Based on original research and unpublished archival materials in four countries and several languages, Raboy's book is the first to connect significant parts of Marconi's story, from his early days in Italy, to his groundbreaking experiments, to his protean role in world affairs.
Oxford University Press, July 2016
Marconi: The Man Who Networked the World made the Governor General's Literary Awards 2016 shortlist!
For more information: http://ggbooks.ca
Non-fiction shortlist finalists:
Marconi [Leonardo DiCaprio, the way he played J. Edgar Hoover] was as big as Citizen Kane, so the film opens with a “Rosebud” scene. He is on his deathbed, in Rome, on July 20, 1937:
It had been a sweltering day, one of those days where the city shuts down but for the most urgent, or the most frivolous, affairs. In mid-morning he had seen his young wife [Kristen Stewart] and seven-year-old daughter [Mia Talerico] off to the seaside. The next day was the child’s birthday and he was planning to join them. Then he went to the office, met with Solari [F. Murray Abraham], his associate of the past 35 years. The country was in turmoil and business was not going as well as he would have liked, but that’s the way it was. The political situation was more worrisome. He had an appointment to see Mussolini [Anthony Hopkins] at six o’clock.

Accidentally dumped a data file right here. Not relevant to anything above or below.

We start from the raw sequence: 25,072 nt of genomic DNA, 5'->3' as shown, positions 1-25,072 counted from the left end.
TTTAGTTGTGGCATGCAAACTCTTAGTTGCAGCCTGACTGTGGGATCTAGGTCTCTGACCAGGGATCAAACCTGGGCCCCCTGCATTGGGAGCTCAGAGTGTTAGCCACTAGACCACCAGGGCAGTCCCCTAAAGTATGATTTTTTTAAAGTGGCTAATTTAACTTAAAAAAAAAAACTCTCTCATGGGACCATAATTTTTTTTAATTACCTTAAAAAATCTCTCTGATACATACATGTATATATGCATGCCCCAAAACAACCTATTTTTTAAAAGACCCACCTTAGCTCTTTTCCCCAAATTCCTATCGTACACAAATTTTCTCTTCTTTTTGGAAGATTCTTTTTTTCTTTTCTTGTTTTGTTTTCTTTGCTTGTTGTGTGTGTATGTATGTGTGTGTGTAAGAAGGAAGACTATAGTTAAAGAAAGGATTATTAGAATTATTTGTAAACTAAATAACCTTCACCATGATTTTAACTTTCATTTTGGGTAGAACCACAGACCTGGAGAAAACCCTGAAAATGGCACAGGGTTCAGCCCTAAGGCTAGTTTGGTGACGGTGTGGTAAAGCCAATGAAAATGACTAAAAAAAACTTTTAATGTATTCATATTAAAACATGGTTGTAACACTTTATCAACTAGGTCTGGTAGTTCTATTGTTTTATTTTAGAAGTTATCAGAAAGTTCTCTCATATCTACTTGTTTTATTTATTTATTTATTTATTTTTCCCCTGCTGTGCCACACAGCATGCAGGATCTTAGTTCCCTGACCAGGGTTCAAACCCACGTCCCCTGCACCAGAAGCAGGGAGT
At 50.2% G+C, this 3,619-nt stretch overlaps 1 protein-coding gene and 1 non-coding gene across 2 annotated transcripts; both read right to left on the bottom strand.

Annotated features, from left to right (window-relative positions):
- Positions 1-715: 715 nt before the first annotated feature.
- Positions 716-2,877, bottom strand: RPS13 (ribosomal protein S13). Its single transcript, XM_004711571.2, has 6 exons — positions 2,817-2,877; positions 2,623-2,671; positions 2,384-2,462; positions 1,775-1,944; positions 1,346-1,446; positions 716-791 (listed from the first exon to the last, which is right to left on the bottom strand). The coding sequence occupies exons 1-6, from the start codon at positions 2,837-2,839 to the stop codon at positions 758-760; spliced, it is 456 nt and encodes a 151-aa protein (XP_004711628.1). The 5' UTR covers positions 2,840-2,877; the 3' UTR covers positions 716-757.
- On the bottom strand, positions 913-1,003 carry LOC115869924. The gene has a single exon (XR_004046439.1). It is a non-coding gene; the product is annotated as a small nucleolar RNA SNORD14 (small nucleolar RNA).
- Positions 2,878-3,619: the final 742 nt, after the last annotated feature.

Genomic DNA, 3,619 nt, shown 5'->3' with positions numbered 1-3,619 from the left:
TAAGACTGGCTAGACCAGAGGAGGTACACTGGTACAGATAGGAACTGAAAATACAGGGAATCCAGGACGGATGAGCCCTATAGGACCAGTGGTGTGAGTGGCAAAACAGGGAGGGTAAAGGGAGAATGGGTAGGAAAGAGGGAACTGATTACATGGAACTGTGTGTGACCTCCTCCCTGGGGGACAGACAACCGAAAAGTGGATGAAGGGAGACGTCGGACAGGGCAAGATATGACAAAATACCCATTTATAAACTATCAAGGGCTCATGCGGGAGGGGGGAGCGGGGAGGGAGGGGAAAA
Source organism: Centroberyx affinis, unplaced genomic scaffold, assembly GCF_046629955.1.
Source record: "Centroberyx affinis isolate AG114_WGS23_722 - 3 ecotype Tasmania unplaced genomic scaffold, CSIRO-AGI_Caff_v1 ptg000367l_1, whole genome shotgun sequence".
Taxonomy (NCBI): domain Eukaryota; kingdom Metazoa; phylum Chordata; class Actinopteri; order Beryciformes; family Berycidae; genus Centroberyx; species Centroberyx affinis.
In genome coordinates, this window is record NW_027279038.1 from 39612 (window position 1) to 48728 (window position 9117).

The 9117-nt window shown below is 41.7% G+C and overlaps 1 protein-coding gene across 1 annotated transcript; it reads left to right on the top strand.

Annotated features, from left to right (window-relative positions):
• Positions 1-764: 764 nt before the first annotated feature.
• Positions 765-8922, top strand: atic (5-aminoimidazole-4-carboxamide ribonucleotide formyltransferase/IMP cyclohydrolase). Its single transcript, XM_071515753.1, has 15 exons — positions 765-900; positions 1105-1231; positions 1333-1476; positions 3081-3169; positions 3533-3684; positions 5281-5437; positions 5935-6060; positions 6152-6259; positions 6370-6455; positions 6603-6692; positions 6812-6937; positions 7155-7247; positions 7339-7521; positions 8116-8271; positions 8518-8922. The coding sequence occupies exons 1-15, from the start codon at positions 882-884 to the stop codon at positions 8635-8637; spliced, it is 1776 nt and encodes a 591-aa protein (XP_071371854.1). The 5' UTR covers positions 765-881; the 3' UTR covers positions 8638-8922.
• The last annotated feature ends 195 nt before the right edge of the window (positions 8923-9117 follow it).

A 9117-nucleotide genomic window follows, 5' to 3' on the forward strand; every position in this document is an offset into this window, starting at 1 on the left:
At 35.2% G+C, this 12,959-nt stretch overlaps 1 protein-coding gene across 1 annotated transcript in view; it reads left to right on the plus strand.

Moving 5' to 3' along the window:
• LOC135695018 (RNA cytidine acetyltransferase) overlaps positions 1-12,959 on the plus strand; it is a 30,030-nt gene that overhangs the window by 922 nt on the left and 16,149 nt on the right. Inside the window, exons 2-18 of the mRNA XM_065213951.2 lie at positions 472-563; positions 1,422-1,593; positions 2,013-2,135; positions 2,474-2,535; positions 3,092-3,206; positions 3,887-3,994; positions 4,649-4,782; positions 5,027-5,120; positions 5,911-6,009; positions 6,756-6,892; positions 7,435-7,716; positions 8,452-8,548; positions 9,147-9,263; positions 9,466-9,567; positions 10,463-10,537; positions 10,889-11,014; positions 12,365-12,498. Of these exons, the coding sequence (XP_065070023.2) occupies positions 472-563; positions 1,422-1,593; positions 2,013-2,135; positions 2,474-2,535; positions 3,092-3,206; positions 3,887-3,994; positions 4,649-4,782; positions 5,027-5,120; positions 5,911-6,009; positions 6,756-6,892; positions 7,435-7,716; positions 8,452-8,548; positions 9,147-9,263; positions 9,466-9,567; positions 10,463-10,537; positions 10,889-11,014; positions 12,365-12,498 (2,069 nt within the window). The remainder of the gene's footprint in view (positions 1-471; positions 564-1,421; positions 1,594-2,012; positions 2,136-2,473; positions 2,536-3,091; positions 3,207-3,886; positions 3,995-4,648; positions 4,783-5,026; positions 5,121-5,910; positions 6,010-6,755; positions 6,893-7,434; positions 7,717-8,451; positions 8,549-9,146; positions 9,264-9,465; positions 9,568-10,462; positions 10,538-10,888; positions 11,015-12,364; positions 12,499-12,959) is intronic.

Raboy shares his dream cast for an adaptation of his new book, Marconi: The Man Who Networked the World, and situates them in the opening scene:
"In a New Biography, How Marconi’s Start-Up Changed the World"
Book review by Greg Milner
Aug. 19, 2016
"[Raboy ] is especially adroit at portraying how Marconi was swept up in the modern world he helped create... Marconi really hums when Raboy details how his subject was implicated in the social and political effects of wireless... Marconi, which functions as a cultural history as much as a biography, reminds us that in its earliest incarnations, wireless had a romance and mystique."